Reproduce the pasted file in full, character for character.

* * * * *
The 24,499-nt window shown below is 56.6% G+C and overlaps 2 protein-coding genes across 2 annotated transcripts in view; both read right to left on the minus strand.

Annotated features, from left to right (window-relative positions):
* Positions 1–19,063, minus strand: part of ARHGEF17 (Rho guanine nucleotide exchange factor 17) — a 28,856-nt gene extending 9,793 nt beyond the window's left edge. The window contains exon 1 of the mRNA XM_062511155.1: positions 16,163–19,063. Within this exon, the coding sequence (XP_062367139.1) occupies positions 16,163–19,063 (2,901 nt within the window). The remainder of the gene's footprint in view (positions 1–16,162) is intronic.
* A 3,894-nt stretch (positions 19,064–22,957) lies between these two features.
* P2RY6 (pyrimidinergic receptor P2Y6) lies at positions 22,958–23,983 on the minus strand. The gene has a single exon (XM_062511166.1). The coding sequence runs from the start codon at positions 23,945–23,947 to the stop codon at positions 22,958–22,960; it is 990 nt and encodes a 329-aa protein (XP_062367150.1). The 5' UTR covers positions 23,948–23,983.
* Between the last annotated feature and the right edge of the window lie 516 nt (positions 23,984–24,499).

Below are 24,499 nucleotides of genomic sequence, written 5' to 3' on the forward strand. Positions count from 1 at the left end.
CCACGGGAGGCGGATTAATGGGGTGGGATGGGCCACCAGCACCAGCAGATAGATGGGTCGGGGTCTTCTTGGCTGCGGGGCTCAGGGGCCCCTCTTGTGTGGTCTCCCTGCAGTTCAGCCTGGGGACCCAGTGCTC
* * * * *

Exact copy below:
The 24,499-nt window shown below is 56.6% G+C and overlaps 2 protein-coding genes across 2 annotated transcripts in view; both read right to left on the minus strand.

Annotated features, from left to right (window-relative positions):
* Positions 1–19,063, minus strand: part of ARHGEF17 (Rho guanine nucleotide exchange factor 17) — a 28,856-nt gene extending 9,793 nt beyond the window's left edge. The window contains exon 1 of the mRNA XM_062511155.1: positions 16,163–19,063. Within this exon, the coding sequence (XP_062367139.1) occupies positions 16,163–19,063 (2,901 nt within the window). The remainder of the gene's footprint in view (positions 1–16,162) is intronic.
* A 3,894-nt stretch (positions 19,064–22,957) lies between these two features.
* P2RY6 (pyrimidinergic receptor P2Y6) lies at positions 22,958–23,983 on the minus strand. The gene has a single exon (XM_062511166.1). The coding sequence runs from the start codon at positions 23,945–23,947 to the stop codon at positions 22,958–22,960; it is 990 nt and encodes a 329-aa protein (XP_062367150.1). The 5' UTR covers positions 23,948–23,983.
* Between the last annotated feature and the right edge of the window lie 516 nt (positions 23,984–24,499).

Below are 24,499 nucleotides of genomic sequence, written 5' to 3' on the forward strand. Positions count from 1 at the left end.
CCACGGGAGGCGGATTAATGGGGTGGGATGGGCCACCAGCACCAGCAGATAGATGGGTCGGGGTCTTCTTGGCTGCGGGGCTCAGGGGCCCCTCTTGTGTGGTCTCCCTGCAGTTCAGCCTGGGGACCCAGTGCTC